If you weren’t writing, what would be your 2nd choice dream job?
Much as teaching film history and screenwriting occasionally got under my skin, I really did enjoy it—particularly in terms of being a mentor and the relationships I formed with some of my students, which remain precious to me. It also forced me to explain myself more than I’m usually prepared to, and showed me my own opinions from an outsider’s perspective, both very useful experiences, if not always enjoyable. So if I ever got the opportunity to do that again, I’d be very happy.
When you manage to find some free time, how do you like to spend it?
While I actually do enjoy spending time with my son, these days—especially since you can finally have a conversation of sorts with him, which took a while and a lot of hard work to cultivate—to be frank, he’s still kind of exhausting. So I guess the thing I miss most is having a large group of friends to hang out and discuss stuff with in real life, because the Internet really only goes so far, in that direction. In terms of self-care, the thing I do that’s probably literally healthiest is to work out at least three days a week, though I’d like to do it more. I practice yoga and do a martial arts blend class called BodyCombat at Goodlife Fitness, and I find it’s really useful in terms of getting both the blood and the ideas flowing.
Is there anything else you’d like to share with us about upcoming projects or events (or anything at all!)?
My official book launch will be on June 2, at Bakka-Phoenix, in Toronto. After that, I’ll be at Readercon in July, and I’ll be attending World Fantasy in Toronto in November. I’m also doing a film column for http://www.chizine.com every other week. Check out my professional blog at http://gfiles-musicatmidnight.blogspot.com, which also has a link to my TMI-inflected Livejournal (http://handful_ofdust.livejournal.com).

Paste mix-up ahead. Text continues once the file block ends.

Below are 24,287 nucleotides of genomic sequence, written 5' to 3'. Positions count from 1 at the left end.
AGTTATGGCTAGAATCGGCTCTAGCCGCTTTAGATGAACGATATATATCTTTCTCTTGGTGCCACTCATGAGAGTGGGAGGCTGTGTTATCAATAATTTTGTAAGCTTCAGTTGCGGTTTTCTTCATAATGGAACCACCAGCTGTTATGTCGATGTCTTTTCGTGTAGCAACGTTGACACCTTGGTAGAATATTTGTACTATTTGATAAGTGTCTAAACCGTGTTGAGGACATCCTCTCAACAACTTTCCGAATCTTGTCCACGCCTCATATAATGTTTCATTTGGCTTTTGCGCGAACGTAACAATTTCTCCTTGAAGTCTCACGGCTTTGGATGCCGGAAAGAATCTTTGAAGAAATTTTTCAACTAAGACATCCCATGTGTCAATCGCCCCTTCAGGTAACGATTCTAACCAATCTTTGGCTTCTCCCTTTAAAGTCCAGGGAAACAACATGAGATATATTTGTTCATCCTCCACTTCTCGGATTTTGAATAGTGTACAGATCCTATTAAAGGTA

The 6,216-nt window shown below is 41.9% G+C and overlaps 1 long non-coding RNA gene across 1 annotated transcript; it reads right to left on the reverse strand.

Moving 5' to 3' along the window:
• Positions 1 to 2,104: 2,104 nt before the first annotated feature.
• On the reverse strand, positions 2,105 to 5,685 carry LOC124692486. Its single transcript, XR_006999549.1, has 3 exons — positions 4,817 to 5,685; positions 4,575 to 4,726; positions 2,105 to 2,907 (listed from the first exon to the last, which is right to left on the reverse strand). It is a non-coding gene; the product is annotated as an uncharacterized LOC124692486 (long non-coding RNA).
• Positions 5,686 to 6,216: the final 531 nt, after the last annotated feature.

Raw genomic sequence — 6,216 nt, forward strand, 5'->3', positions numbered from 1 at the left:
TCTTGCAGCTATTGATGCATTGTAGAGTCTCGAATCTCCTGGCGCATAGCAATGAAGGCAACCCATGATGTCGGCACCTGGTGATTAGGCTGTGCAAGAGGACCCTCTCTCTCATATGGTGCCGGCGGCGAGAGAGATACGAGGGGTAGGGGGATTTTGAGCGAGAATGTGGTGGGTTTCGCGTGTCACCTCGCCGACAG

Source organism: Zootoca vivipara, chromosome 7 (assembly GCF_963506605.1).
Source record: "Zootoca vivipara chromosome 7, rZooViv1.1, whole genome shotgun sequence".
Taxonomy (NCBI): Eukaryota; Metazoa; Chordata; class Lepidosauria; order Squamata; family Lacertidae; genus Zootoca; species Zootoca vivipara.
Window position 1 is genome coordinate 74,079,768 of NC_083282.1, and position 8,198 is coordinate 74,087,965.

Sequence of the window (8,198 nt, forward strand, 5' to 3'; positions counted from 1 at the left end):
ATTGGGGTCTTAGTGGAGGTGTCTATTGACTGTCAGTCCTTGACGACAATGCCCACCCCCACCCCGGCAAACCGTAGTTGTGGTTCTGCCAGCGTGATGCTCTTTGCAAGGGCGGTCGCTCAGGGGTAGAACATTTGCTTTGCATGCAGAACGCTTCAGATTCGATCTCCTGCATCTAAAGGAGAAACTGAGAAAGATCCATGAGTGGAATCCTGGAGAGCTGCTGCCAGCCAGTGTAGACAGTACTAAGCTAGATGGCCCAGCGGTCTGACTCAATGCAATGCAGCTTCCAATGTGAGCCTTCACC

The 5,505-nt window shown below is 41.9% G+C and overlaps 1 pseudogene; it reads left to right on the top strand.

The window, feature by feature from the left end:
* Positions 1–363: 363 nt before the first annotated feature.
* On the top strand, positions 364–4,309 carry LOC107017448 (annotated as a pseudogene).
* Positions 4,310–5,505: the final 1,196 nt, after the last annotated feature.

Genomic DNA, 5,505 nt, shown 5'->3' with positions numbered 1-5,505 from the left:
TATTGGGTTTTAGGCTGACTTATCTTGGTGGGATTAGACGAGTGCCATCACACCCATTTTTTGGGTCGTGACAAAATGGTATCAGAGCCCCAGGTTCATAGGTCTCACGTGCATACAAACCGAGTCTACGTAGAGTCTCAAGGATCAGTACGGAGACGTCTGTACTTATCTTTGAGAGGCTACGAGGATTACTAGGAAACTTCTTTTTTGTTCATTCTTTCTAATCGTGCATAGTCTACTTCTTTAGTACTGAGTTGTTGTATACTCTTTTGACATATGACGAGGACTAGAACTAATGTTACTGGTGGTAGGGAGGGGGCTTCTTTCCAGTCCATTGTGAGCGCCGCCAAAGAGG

I’ve got 2 giveaway winners to announce today! Thanks to everyone that entered and congrats!
The Impossible Cube by Steven Harper
Congrats to Natasha
Overbite by Meg Cabot
Congrats to Amy K
*All winnners were chosen by Rafflecopter, have been notified via email, and have 48 hours to respond with their mailing addresses. Thanks again to everyone that entered!
Nightshifted (Edie Spence #1) by Cassie Alexander
Publisher: St. Martins Press/May 22nd, 2012
Kind thanks to St. Martins Press for providing a review copy
Nursing school prepared Edie Spence for a lot of things. Burn victims? No problem. Severed limbs? Piece of cake. Vampires? No way in hell. But as the newest nurse on Y4, the secret ward hidden in the bowels of County Hospital, Edie has her hands full with every paranormal patient you can imagine—from vamps and were-things to zombies and beyond…
Edie’s just trying to learn the ropes so she can get through her latest shift unscathed. But when a vampire servant turns to dust under her watch, all hell breaks loose. Now she’s haunted by the man’s dying words—Save Anna—and before she knows it, she’s on a mission to rescue some poor girl from the undead. Which involves crashing a vampire den, falling for a zombie, and fighting for her soul. Grey’s Anatomy was never like this…